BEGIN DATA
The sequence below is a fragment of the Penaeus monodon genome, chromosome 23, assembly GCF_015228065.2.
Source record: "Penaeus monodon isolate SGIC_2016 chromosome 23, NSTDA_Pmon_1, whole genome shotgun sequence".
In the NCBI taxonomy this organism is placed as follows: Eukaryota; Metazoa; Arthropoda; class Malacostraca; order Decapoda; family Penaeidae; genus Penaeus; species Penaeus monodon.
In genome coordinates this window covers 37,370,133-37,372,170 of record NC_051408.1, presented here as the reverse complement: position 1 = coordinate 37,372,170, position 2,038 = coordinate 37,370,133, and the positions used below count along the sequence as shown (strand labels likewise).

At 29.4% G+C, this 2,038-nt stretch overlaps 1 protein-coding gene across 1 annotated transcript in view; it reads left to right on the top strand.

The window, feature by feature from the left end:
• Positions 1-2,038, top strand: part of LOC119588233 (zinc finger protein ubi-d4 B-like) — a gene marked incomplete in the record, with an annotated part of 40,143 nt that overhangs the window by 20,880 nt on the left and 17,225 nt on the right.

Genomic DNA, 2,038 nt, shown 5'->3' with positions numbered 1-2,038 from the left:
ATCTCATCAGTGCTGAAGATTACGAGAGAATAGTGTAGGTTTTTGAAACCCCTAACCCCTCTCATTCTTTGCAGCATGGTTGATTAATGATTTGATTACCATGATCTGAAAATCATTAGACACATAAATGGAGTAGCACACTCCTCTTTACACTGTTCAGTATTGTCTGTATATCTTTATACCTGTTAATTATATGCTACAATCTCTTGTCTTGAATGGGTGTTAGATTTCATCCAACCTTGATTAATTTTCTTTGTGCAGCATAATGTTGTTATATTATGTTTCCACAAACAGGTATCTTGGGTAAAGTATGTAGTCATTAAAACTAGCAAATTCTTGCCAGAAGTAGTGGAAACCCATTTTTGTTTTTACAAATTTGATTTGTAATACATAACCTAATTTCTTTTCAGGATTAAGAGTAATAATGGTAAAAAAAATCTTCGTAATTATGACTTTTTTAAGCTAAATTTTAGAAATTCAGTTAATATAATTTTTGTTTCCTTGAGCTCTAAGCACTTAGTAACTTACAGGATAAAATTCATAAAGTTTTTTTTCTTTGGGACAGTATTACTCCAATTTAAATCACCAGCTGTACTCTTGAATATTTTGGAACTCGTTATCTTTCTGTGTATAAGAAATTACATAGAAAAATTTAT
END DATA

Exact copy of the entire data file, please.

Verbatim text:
The sequence below is a fragment of the Penaeus monodon genome, chromosome 23, assembly GCF_015228065.2.
Source record: "Penaeus monodon isolate SGIC_2016 chromosome 23, NSTDA_Pmon_1, whole genome shotgun sequence".
In the NCBI taxonomy this organism is placed as follows: Eukaryota; Metazoa; Arthropoda; class Malacostraca; order Decapoda; family Penaeidae; genus Penaeus; species Penaeus monodon.
In genome coordinates this window covers 37,370,133-37,372,170 of record NC_051408.1, presented here as the reverse complement: position 1 = coordinate 37,372,170, position 2,038 = coordinate 37,370,133, and the positions used below count along the sequence as shown (strand labels likewise).

At 29.4% G+C, this 2,038-nt stretch overlaps 1 protein-coding gene across 1 annotated transcript in view; it reads left to right on the top strand.

The window, feature by feature from the left end:
• Positions 1-2,038, top strand: part of LOC119588233 (zinc finger protein ubi-d4 B-like) — a gene marked incomplete in the record, with an annotated part of 40,143 nt that overhangs the window by 20,880 nt on the left and 17,225 nt on the right.

Genomic DNA, 2,038 nt, shown 5'->3' with positions numbered 1-2,038 from the left:
ATCTCATCAGTGCTGAAGATTACGAGAGAATAGTGTAGGTTTTTGAAACCCCTAACCCCTCTCATTCTTTGCAGCATGGTTGATTAATGATTTGATTACCATGATCTGAAAATCATTAGACACATAAATGGAGTAGCACACTCCTCTTTACACTGTTCAGTATTGTCTGTATATCTTTATACCTGTTAATTATATGCTACAATCTCTTGTCTTGAATGGGTGTTAGATTTCATCCAACCTTGATTAATTTTCTTTGTGCAGCATAATGTTGTTATATTATGTTTCCACAAACAGGTATCTTGGGTAAAGTATGTAGTCATTAAAACTAGCAAATTCTTGCCAGAAGTAGTGGAAACCCATTTTTGTTTTTACAAATTTGATTTGTAATACATAACCTAATTTCTTTTCAGGATTAAGAGTAATAATGGTAAAAAAAATCTTCGTAATTATGACTTTTTTAAGCTAAATTTTAGAAATTCAGTTAATATAATTTTTGTTTCCTTGAGCTCTAAGCACTTAGTAACTTACAGGATAAAATTCATAAAGTTTTTTTTCTTTGGGACAGTATTACTCCAATTTAAATCACCAGCTGTACTCTTGAATATTTTGGAACTCGTTATCTTTCTGTGTATAAGAAATTACATAGAAAAATTTAT